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Beemer
24-09-2008, 01:37 PM
While chatting to a guy yesterday who knew a mutual friend we got onto the subject of power cuts in rural areas. I said unfortunately we have a lot of very brief power cuts where the supply is interrupted for a few seconds then comes back on again. The PC turns off and also the clocks and microwave, but the video and stove are fine unless the power is off for more than 30 minutes or so. He said he uses a UPS inline 2.2kw inverter and demonstrated how the PC carried on running when the power was turned off.

Now he was an electrical engineer by trade and I'm a real novice when it comes to things like this, so I'd like some advice before I rush out and buy one! I realise it's not something that will cover me for days on end when the power goes off (we lost it for six days recently), but it would be very handy to stop the PC shutting down when the power supply is interrupted briefly, or to allow me to save what I was working on before shutting down.

This guy said they were only about $200 and could be purchased from places like Ideal Electrical. What I'd like to know is, are they worth it for what I want? What do I need to know about them - how they work, what I need to do to set one up after purchase, etc. He said a 2.2kw one would be more than enough for the one PC I have - correct?

I thought it sounded like a great idea, but I don't want to buy one and then find it was a waste of money. I currently have surge protector devices on my PC but of course they do nothing to stop power being interrupted.

Thebananamonkey
24-09-2008, 02:12 PM
Sounds like a great idea. If you can find a 2.2kw one for ~ $200 I'd go for it.

It's basically like having a large battery attached to your computer. When you have reliable mains power it just sits there, but it picks up the slack when you don't. Gives you about 30min to back stuff up and shut down.

2.2 kW is heaps. Very few computers use much more than about 500W under normal load, so you've got quadruple redundancy if you can find one.

tweak'e
24-09-2008, 02:18 PM
2.2kw... i don't think so. massive overkill, that would power a whole room full of pc's and probably cost thousands.
$200 is more like a 600w which is enough for a basic pc.

however couple of catches. you need to make sure it is enough to run pc and monitor. CRTs take a lot of power to start up (need double the size UPS), LCD are a lot less. also things like printers, scanners, modems that you may need to use while power is off. these days with hungry PC's and big screens 800-1000w is more realistic.
also there the basic standby type which simply switch's over to battery when there is a power cut. or the more expencive interactive type which fully regulates power all the time. these are better if your in the sticks with iffy power (eg lights dim/brighten/flicker a lot of the time).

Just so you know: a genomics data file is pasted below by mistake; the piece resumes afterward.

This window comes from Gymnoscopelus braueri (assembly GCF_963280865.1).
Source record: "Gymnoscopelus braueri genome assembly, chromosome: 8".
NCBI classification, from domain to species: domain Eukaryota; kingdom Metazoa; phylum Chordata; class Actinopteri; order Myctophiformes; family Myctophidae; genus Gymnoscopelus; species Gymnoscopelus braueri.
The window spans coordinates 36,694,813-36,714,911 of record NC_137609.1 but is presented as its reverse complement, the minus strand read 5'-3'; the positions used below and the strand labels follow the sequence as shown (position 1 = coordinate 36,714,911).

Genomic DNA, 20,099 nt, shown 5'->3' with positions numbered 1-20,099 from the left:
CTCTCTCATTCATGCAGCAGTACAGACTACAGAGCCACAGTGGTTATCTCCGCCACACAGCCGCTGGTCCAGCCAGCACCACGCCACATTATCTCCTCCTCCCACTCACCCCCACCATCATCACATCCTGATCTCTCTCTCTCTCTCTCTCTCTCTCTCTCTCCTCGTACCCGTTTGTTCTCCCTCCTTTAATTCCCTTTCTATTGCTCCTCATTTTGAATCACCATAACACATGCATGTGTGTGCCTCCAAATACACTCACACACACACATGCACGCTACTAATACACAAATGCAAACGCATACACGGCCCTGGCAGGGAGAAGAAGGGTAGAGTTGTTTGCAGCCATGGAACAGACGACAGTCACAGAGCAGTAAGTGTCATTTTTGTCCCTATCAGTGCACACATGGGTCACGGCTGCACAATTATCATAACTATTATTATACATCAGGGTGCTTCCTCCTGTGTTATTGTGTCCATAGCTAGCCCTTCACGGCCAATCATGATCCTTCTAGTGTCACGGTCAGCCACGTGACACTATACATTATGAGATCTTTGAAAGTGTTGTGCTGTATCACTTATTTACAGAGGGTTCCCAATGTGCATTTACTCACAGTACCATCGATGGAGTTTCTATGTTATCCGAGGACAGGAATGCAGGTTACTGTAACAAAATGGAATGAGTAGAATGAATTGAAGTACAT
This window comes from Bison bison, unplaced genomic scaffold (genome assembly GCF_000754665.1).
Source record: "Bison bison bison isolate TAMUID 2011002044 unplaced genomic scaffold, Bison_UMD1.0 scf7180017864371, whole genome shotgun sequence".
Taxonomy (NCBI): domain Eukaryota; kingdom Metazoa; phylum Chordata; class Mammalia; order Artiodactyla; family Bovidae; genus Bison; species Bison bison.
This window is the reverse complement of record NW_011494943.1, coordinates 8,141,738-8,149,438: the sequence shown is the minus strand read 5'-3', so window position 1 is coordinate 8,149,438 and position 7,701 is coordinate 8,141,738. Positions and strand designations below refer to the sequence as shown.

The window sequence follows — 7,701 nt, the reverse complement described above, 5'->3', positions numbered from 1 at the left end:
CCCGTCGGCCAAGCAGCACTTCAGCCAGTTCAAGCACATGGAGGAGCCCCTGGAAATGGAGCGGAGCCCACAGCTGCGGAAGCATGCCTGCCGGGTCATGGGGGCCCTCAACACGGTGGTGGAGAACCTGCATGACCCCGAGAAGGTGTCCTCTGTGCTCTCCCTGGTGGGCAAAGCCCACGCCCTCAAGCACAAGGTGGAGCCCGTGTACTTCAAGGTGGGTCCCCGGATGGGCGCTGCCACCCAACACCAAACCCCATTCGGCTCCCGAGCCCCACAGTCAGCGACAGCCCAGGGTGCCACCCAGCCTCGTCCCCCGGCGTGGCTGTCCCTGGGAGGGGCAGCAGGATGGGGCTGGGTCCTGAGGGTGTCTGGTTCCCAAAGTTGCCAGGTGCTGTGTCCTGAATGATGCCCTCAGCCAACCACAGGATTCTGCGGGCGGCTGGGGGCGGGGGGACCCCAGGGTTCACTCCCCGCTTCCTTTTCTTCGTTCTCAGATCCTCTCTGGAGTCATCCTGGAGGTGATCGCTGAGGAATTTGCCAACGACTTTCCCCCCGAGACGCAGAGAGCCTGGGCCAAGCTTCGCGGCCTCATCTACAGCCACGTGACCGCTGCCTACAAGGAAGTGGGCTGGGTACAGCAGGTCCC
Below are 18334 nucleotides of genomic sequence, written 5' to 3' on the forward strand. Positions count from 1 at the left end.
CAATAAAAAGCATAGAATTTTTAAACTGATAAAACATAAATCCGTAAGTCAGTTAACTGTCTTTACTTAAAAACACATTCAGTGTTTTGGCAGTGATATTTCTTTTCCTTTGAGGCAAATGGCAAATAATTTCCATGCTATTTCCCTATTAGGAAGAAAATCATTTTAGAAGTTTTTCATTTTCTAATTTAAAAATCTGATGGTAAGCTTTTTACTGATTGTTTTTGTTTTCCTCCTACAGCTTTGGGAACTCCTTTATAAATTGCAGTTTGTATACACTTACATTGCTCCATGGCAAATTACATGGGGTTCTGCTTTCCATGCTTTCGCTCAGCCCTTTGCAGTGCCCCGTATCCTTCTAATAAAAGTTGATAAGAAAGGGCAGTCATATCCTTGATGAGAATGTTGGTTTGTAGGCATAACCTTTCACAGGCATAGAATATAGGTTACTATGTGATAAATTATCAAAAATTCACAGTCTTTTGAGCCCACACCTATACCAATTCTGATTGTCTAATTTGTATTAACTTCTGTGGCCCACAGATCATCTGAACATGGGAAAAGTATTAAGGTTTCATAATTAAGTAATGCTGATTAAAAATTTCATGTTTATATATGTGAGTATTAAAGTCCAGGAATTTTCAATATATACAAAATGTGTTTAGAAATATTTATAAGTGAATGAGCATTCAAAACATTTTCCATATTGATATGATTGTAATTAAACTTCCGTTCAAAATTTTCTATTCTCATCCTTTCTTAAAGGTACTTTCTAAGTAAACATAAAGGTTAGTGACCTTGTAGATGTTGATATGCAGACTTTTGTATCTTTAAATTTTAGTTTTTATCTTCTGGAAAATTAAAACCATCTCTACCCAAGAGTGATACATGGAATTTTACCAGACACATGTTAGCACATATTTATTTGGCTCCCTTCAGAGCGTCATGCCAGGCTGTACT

the other thing is replacement battery's. some makes/models use hard to get/expencive batteries which may need changing after 3-5 years.

edit: something like this http://www.ascent.co.nz/productspecification.aspx?ItemID=340611
and 2kw... http://www.ascent.co.nz/productspecification.aspx?ItemID=347720

nofam
24-09-2008, 02:20 PM
The other good thing about UPS's is that they filter your power as well; PC's are very susceptible to current fluctuations, so the UPS helps to clean up the power before it reaches the attached devices.

SolMiester
24-09-2008, 02:40 PM
The other good thing about UPS's is that they filter your power as well; PC's are very susceptible to current fluctuations, so the UPS helps to clean up the power before it reaches the attached devices.

You need a server class UPS for online filter....a $200 UPS will not be an online UPS.

I bought a 2000Kva about a month ago which is about 900w worth....$1200

tweak'e
24-09-2008, 04:08 PM
The other good thing about UPS's is that they filter your power as well; PC's are very susceptible to current fluctuations, so the UPS helps to clean up the power before it reaches the attached devices.

depends on what you call filter.

most use filters, but that doesn't clean up the power much. full online/interactive fully conditions the power. they are generally more expencive tho not necessarily server class.

hard thing here is working out the terminology as every manufacture calls it a different thing and its hard to work out the PR from the real tech.

Beemer
24-09-2008, 04:27 PM
He said he bought his years ago for $200 so they may well be far more than that now. I was surprised that something that did what it does was only $200. I have an LCD monitor and as I would mostly be using this to ensure the power supply is uninterrupted for short periods and to save any open work if the power did go off suddenly, how much would you suggest I go for if I get one? I have a 22" screen if that makes any difference.